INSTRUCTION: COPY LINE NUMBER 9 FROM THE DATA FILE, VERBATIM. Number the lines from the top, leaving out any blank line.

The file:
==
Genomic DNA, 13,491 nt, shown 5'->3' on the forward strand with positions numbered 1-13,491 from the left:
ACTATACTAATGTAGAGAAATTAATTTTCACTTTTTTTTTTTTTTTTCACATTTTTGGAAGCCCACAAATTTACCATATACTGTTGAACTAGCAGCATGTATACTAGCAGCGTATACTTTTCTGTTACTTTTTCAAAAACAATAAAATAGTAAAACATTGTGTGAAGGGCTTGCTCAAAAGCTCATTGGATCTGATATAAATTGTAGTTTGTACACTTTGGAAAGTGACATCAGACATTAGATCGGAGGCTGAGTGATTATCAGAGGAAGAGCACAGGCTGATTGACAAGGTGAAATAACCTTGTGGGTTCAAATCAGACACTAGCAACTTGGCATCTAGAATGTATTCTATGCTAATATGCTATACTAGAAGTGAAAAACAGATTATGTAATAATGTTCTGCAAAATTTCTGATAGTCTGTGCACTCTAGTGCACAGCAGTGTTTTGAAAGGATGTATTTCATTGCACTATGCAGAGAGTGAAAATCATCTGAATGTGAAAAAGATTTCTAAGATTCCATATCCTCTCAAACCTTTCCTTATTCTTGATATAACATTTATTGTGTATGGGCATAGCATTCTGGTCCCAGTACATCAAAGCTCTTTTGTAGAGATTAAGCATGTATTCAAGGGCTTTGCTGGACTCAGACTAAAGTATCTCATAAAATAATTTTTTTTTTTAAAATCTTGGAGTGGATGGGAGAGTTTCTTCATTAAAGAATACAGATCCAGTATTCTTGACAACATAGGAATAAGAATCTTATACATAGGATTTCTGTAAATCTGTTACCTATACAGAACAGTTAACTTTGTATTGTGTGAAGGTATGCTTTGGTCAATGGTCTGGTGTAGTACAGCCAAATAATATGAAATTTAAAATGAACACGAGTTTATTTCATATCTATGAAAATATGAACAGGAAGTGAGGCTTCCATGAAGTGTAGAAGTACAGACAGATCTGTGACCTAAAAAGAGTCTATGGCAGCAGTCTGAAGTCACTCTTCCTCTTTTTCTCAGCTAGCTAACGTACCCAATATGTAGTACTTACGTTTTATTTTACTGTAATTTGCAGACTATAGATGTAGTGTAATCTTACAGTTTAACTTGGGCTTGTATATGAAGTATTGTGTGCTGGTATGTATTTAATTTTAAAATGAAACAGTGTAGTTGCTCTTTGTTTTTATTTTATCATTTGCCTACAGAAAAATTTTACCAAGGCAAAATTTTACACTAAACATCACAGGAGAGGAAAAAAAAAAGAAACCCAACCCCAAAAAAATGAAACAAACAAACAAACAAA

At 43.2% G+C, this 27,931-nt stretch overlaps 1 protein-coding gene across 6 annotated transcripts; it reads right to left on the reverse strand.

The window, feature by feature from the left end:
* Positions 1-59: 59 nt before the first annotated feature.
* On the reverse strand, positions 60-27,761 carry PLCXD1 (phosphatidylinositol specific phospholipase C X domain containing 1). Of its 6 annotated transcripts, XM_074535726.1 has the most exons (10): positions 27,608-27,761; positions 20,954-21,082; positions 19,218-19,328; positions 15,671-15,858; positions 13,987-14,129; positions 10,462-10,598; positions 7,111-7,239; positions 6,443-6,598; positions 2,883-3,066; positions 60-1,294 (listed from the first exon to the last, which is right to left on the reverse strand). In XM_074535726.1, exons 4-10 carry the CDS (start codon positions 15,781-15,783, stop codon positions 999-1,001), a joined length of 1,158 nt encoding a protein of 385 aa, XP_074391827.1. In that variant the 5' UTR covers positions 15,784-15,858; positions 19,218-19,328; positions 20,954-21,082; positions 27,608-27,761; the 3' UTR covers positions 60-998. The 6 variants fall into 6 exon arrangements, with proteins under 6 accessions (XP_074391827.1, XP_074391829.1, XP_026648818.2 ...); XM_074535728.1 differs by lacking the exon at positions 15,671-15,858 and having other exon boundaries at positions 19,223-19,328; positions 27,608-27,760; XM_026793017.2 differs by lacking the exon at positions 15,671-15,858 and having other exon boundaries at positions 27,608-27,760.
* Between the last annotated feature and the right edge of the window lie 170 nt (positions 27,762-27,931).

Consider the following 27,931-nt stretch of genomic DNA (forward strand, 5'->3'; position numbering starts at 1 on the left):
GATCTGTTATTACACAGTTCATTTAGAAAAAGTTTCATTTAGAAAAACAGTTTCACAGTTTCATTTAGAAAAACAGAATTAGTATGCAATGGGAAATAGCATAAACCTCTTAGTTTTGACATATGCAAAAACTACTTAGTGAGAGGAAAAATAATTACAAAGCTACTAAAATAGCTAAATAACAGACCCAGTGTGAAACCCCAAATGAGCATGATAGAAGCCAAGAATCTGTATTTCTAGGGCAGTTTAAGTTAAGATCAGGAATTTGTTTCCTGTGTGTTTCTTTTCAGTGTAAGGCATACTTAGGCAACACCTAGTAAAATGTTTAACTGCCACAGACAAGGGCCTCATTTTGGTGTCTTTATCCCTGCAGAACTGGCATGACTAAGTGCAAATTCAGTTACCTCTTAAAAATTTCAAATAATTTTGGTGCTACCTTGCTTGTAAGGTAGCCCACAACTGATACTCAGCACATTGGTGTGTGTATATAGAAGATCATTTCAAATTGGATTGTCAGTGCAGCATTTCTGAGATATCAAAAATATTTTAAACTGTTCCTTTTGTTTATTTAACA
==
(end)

GATCTGTTATTACACAGTTCATTTAGAAAAAGTTTCATTTAGAAAAACAGTTTCACAGTTTCATTTAGAAAAACAGAATTAGTATGCAATGGGAAATAGCATAAACCTCTTAGTTTTGACATATGCAAAAACTACTTAGTGAGAGGAAAAATAATTACAAAGCTACTAAAATAGCTAAATAACAGACCCAGTGTGAAACCCCAAATGAGCATGATAGAAGCCAAGAATCTGTATTTCTAGGGCAGTTTAAGTTAAGATCAGGAATTTGTTTCCTGTGTGTTTCTTTTCAGTGTAAGGCATACTTAGGCAACACCTAGTAAAATGTTTAACTGCCACAGACAAGGGCCTCATTTTGGTGTCTTTATCCCTGCAGAACTGGCATGACTAAGTGCAAATTCAGTTACCTCTTAAAAATTTCAAATAATTTTGGTGCTACCTTGCTTGTAAGGTAGCCCACAACTGATACTCAGCACATTGGTGTGTGTATATAGAAGATCATTTCAAATTGGATTGTCAGTGCAGCATTTCTGAGATATCAAAAATATTTTAAACTGTTCCTTTTGTTTATTTAACA